Around 4 millions year ago, the ancestors of humans and chimpanzees diverged, genetic evidence suggests. What, if Chimpanzee–human last common ancestor(1) would suddenly die before giving birth to any babies? What would the Earth be like if humans never existed?
Researchers from Aarhus University in Denmark demonstrated that the Earth without humans would resemble Serengeti(2), a geographical region in Africa which hosts the largest terrestrial mammal migration in the world.
Continue reading What would the Earth be like if humans never existed
Now we have a computer simulation of how the afterward effects of famous Chicxulub asteroid (estimated to be 10 km/6.2 mi) wide) killed the non-avian dinosaurs (and also a wide range of other species). On January 13, 2017, an article titled “Baby, it’s cold outside: Climate model simulations of the effects of the asteroid impact at the end of the Cretaceous”, published by the Climate scientists of Potsdam Institute for Climate Impact Research (PIK), revealed a detailed model of what happened to the atmosphere and the climate after the Chicxulub impact.
Continue reading How the darkness and the cold killed the (non-avian) dinosaurs
Do animals understand death? Do they grieve and mourn for their loss? Do they feel empathy for those who suffer? Yes, is the answer to all these questions.
Continue reading Monkeys Accidentally Kill A Robot Baby Monkey And Then Mourn For It – Amazing Video
If you “know” animals you already know this too. And there are many scientific studies that conclude animals can understand death and grieve for their losses. Scientists have known for years that big-brained mammals (i.e. gorillas, chimpanzees etc.) may grieve when a family member or close friend, or even a pet dies. But, now, we know that mourning is found more widely in animals than once science has recognized: it extends to horses, cats, dogs, rabbits, birds, and many more.
An amazing up-close crocodile footage by BBC One. A Nile crocodile named Ganda carries her new-born babies to the water. But how? See the amazing video below.
Continue reading Crocodile carries her hatchlings to the water – amazing up-close footage
People believe many things which are actually not true. Here are the top ten misconceptions about Earth.
Continue reading Top 10 Common Misconceptions about Earth
In the last few thousand years, humans have had a powerful impact on Earth. Within a geological blink of an eye, we exploded out of Africa to colonize virtually every inhabitable space on the planet. We dammed the rivers, we domesticated animals, deforested many areas, changed the chemistry of the atmosphere and the seas… the list goes on. But, what would happen if humans suddenly become extinct in the future?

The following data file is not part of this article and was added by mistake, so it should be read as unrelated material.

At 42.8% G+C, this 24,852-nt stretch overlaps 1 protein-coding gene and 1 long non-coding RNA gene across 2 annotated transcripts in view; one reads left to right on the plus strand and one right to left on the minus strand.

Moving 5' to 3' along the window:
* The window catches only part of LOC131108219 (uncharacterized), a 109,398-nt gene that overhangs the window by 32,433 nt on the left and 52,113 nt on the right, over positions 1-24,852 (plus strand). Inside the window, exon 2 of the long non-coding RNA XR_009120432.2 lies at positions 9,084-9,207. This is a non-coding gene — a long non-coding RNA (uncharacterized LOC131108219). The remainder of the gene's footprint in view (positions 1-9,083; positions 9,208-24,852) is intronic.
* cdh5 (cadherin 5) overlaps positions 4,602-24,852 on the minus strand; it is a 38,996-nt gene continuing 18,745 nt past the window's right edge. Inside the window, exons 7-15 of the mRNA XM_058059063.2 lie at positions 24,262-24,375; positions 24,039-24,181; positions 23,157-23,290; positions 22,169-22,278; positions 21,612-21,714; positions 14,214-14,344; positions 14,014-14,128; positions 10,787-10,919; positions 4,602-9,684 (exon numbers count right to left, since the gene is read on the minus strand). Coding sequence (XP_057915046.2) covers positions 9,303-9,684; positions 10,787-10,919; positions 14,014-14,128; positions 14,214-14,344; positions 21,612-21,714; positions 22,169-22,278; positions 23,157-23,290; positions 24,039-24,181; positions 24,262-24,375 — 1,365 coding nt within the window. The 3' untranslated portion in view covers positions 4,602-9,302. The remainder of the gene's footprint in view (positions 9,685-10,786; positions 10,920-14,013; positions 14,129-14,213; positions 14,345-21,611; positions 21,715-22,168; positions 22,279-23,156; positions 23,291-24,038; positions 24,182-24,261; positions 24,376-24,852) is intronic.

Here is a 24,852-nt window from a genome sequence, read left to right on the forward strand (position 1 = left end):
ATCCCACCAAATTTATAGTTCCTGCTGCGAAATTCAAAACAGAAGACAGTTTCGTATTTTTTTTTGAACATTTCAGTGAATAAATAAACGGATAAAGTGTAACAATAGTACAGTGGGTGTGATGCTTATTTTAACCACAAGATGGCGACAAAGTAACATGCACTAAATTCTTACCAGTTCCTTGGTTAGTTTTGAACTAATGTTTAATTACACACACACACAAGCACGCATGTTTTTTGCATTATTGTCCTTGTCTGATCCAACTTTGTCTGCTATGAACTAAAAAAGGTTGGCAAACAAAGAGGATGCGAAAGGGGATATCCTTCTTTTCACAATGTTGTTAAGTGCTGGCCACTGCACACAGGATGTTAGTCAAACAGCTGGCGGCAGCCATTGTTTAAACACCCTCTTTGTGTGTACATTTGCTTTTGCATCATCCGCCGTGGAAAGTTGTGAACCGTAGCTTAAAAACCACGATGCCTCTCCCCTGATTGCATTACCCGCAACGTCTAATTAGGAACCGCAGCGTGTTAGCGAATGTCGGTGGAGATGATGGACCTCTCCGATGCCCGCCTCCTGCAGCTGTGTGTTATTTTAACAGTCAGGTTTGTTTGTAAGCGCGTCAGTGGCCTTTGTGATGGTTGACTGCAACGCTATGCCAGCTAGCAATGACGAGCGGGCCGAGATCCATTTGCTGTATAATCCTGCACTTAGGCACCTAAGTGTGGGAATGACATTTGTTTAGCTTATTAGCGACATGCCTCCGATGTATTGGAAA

Continue reading What would happen if humans became extinct?
One may think “humans are so intelligent, so it’s very unlikely that the entire human race will be gone”. But, in fact, there is a strong chance that it will happen, and probably not in the long run!
An alligator’s brain weighs only 8 or 9 grams, and it has the size of a walnut, but that doesn’t mean they are stupid. In fact, they’re much smarter than you’d think. In Everglades National Park in the United States, a 400-pound (181 kg) gator displays a clever way and uses a bait branch stick to catch egrets during the breeding season.
Continue reading Gator Uses Bait Stick to Catch Egrets (Video)
Like crocodiles, snakes also suffer from a prevalence of “big fish” stories and over-exaggeration in the internet era. In fact, it is very difficult to measure how large actually a snake is, especially if it’s really big. So, how big are the largest snakes actually?
Continue reading Largest snakes of the world
If you search for the fastest land animals on the Internet, you will find many “fastest animals” lists, most of them are popular “top list” sites. But, in fact, there is a tendency to overestimate the speed of fast animals. Even the speed of the world’s fastest land animal, cheetah’s speed is usually highly overestimated.
Measuring an animal’s speed is a very hard task, and very few of them were properly authenticated. Some of them are really fast, that’s true, but what is the exact number? This information is usually not measured correctly.
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The Okavango Delta is a unique pulsing wetland where the 1,600 km (990 mi) long Okavango River reaches a tectonic trough in the middle of the Kalahari Desert in northern Botswana. Each year approximately 11 cubic kilometers of water spread over the 6,000-15,000 km2 area. It is on the UNESCO World Heritage List as well as one of the Seven Natural Wonders of Africa. (1)
Continue reading Okavango Delta, Botswana